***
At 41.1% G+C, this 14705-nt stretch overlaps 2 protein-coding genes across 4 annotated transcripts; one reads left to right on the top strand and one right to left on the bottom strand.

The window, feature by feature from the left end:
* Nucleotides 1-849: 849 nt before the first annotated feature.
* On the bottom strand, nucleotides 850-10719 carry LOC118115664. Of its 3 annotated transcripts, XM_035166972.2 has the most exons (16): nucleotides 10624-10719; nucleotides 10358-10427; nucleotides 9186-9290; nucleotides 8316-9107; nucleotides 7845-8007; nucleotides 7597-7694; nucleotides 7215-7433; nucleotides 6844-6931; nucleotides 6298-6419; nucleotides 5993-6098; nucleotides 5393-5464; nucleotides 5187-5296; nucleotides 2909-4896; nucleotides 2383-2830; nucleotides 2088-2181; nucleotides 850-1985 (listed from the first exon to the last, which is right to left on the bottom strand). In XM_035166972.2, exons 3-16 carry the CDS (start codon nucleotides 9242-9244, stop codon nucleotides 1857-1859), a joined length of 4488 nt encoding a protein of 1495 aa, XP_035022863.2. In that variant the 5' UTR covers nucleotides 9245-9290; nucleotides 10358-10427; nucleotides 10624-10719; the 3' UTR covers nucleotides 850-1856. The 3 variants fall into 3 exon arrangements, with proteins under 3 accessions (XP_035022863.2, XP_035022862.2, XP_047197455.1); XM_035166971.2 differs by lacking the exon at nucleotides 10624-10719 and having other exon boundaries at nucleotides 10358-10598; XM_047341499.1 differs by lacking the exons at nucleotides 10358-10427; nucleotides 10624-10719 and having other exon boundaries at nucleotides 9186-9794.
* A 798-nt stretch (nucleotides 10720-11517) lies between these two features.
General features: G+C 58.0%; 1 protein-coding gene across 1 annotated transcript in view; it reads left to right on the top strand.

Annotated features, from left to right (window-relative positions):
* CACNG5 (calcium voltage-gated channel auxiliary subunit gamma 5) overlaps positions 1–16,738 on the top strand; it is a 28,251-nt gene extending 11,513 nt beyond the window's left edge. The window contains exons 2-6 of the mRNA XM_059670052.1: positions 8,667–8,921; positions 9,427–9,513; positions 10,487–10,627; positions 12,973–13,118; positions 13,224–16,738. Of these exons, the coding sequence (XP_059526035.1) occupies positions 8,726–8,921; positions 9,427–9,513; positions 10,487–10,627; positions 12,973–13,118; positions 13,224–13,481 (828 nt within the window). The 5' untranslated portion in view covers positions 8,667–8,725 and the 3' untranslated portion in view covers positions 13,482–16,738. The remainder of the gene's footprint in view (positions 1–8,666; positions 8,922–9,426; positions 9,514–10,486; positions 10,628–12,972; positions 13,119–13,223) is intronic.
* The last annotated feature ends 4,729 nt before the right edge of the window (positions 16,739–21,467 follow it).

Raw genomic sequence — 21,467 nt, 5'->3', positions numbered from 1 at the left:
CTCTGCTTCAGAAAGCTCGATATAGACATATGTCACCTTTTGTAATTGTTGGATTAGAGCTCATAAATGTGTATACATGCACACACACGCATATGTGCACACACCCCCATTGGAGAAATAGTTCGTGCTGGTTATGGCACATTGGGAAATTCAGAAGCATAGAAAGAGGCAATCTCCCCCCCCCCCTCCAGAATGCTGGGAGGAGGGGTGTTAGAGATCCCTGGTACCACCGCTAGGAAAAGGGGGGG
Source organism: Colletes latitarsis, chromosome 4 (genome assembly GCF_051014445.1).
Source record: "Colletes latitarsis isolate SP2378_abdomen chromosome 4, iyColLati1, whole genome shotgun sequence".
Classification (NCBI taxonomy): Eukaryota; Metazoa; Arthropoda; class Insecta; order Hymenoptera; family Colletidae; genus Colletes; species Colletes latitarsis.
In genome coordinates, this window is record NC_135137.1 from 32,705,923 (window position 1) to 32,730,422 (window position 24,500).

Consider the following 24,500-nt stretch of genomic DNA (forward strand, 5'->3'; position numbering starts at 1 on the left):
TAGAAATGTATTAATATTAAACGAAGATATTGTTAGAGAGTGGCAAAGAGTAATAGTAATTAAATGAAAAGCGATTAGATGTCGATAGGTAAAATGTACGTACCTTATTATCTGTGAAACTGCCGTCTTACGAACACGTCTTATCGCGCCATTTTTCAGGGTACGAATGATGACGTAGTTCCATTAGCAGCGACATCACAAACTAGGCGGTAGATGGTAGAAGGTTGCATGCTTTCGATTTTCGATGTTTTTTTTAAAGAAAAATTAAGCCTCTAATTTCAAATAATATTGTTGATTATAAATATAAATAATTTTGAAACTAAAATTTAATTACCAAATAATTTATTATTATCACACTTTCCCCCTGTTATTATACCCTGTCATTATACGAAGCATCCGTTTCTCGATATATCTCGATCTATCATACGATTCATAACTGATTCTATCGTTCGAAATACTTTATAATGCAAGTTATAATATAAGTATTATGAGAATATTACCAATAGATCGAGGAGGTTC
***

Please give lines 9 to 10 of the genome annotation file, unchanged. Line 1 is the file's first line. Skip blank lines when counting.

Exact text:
* The last annotated feature ends 4,729 nt before the right edge of the window (positions 16,739–21,467 follow it).

Raw genomic sequence — 21,467 nt, 5'->3', positions numbered from 1 at the left: